Thanksgiving will always be a roseworthy holiday, even in the darkest of times. So accept this bouquet of roses from your EDN editor and his family. It’s not our place to tell you how to celebrate. Find joy in whatever way you are able. We hope that you stay safe and remain healthy throughout the holiday season. Keep in mind that the Associated Press reported this on Friday: “The surging coronavirus is taking an increasingly dire toll across the U.S. just as a vaccine appears close at hand, with the country now averaging over 1,300 COVID-19 deaths per day — the highest level since the calamitous spring in and around New York City. The overall U.S. death toll has reached about 254,000, by far the most in the world. Confirmed infections have eclipsed more than 11.8 million, after the biggest one-day gain on record Thursday — almost 188,000. And the number of people in the hospital with COVID-19 hit another all-time high at more than 80,000. With health experts deeply afraid Thanksgiving travel and holiday gatherings next week will fuel the spread of the virus, many states and cities are imposing near-lockdowns or other restrictions.”
Roses, always, to Effingham County FISH and its leader, Susan Elke. When your EDN editor arrived in Effingham in November 2014, one of the first community events he attended was the Thanksgiving community meal. That’s when he knew he had made the right choice in moving to this community. This year the meal will be different – no communal gathering because of COVID-19. Every Thanksgiving since 2005, people have gathered for a free meal made by Elke and her swarm of volunteers. Last year, more than 250 meals were enjoyed at the St. Anthony Church Parish Center and another 420 were delivered to people’s homes. Like many things in 2020, this year’s Thanksgiving meal will be different. “It’s gonna be hard,” said Elke. “The whole lockdown situation has been hard on everybody.” That won’t stop her from serving the people of Effingham. She knows that people depend on the holiday meals that FISH provides. She’s going to have the meal, but without the gathering. “There will be no congregate meal,” she said. To reserve home-delivered meals and curbside pickup, call the Senior Center at 217-347-5569 by Nov. 23. Residents receiving delivered meals will need to have a cooler or space available for the volunteers to put the meals. There will be no face-to-face contact. Volunteers are also needed to package and deliver all meals. Because of social distancing, there will be three shifts: 9 to 10 a.m., 10:30 to 11:30 a.m. and noon to 1 p.m. Each shift will be limited to no more than 40 people. Masks and gloves will be available. To volunteer, call Elke at 217-868-5913.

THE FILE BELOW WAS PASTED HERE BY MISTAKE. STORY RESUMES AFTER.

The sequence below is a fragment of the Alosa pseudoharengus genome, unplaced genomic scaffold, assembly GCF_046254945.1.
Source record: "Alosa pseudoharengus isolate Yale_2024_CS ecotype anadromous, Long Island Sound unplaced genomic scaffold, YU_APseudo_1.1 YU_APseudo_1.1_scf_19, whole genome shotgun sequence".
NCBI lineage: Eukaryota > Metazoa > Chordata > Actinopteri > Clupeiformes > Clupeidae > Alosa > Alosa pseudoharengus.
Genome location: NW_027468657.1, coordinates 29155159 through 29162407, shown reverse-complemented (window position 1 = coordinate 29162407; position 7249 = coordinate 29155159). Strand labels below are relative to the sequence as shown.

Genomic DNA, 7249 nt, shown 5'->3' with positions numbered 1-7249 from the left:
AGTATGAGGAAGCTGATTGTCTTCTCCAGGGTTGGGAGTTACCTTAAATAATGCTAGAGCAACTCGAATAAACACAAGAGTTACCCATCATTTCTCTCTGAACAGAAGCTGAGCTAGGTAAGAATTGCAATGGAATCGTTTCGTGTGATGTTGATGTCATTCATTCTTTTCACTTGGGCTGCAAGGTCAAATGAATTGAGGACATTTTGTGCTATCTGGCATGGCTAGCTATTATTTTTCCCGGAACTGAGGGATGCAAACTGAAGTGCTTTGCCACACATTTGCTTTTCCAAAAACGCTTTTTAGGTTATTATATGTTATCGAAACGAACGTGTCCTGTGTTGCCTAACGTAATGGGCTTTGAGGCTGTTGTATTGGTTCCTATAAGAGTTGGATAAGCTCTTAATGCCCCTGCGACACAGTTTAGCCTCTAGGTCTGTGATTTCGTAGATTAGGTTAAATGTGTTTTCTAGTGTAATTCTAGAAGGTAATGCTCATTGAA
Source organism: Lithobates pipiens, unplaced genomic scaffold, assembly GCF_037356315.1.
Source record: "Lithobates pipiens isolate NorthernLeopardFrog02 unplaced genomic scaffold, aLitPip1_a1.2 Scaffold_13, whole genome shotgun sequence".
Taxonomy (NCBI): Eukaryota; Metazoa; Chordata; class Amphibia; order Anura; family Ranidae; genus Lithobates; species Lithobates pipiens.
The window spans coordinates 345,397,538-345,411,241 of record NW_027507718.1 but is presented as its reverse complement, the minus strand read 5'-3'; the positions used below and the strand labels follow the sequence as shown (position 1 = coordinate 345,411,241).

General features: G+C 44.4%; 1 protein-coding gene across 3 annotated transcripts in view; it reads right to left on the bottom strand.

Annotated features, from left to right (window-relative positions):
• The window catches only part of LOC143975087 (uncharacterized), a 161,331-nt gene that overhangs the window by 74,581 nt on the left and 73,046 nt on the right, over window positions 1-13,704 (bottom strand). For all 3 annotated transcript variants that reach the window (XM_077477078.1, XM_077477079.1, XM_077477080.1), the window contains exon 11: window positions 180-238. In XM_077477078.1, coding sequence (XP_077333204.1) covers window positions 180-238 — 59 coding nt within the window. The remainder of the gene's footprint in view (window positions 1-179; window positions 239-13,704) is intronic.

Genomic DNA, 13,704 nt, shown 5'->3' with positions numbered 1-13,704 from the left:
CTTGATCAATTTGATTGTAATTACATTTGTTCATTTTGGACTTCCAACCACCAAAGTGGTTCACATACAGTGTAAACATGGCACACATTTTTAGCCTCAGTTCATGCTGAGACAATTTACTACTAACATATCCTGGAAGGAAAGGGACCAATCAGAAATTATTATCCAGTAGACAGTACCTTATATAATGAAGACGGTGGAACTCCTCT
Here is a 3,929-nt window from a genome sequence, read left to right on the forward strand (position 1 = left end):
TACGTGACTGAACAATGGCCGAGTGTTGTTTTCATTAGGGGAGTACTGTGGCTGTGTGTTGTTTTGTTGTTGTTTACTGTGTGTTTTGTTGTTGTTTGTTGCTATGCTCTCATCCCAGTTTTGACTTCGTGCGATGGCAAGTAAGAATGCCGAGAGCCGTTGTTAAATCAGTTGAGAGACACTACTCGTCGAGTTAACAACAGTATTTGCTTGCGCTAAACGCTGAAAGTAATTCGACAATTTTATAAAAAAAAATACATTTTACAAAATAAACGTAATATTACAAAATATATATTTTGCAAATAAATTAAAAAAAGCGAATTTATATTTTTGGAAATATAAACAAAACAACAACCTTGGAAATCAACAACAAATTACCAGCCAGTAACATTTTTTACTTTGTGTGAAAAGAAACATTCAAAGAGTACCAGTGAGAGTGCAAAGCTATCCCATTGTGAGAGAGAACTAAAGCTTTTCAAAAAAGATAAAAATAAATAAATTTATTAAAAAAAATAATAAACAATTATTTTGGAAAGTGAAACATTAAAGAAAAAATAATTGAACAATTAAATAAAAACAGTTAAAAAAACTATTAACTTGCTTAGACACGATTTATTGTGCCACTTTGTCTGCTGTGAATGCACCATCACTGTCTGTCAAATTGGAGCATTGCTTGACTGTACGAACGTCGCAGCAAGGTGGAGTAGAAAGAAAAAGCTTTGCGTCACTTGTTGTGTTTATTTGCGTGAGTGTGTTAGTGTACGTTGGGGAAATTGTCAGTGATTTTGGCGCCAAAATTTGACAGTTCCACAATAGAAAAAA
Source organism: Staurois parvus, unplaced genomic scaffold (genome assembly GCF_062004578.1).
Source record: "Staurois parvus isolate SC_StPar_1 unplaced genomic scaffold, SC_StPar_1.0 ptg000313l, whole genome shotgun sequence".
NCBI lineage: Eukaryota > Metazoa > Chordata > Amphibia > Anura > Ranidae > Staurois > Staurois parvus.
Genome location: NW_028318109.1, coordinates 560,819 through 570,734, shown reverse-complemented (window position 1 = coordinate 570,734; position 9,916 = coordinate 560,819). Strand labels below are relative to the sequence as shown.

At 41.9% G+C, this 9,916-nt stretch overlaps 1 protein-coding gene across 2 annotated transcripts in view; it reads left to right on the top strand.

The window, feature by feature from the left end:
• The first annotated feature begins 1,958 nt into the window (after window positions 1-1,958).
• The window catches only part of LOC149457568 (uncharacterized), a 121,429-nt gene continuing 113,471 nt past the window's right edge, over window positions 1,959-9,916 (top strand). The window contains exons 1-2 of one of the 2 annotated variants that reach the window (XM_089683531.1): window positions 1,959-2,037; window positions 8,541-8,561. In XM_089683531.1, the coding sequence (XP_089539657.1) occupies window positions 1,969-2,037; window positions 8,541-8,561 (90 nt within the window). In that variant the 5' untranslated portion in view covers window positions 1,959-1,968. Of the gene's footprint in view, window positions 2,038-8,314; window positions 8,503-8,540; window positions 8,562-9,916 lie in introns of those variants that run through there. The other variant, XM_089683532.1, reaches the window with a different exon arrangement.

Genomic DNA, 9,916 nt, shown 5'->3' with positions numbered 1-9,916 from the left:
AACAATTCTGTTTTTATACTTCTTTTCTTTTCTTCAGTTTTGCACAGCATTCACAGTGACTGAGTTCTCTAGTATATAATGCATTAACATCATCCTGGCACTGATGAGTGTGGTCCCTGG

The EDN Editorial Board called for the resignation of Illinois House Speaker Michael Madigan in July after news of the ComEd scandal broke. It keeps getting more thorny for the Chicago Democrat. Capitol News Illinois this week reported: “Support within the ranks of Illinois House Democrats to reelect Rep. Michael Madigan to another term as speaker eroded further Thursday after federal prosecutors in Chicago issued four more indictments Wednesday night linking him to a bribery scheme involving utility giant Commonwealth Edison. Rep. Will Guzzardi, D-Chicago, became the latest Democrat to defect on Thursday when he announced on Twitter that he would not support Madigan for another term. ‘Last night’s news only confirms what we already knew: the old ways of doing business in Springfield won’t be adequate to rise to our present challenges,’ he said. ‘So let me say publicly: I will not be voting for Rep. Madigan as Speaker in the 102nd (General Assembly).’ That makes 15 Democrats who have said publicly they would not vote for Madigan, who has been speaker for all but two years since 1983. If all stick to their positions, that would put Madigan at 58 votes for speaker, two shy of the needed 60 to retain the position when lawmakers vote on the matter in January.”
Gov. J.B. Pritzker, also a Democrat, pricked Madigan on Thursday with some thorns of his own. “If Speaker Madigan wants to continue in a position of enormous public trust with such a serious ethical cloud hanging over his head, then he has to, at the very least, be willing to stand in front of the press and the people and answer every last question to their satisfaction,” Pritzker said this week. “Written statements and dodged investigatory hearings are not going to cut it. If the speaker cannot commit to that level of transparency, then the time has come for him to resign as speaker.”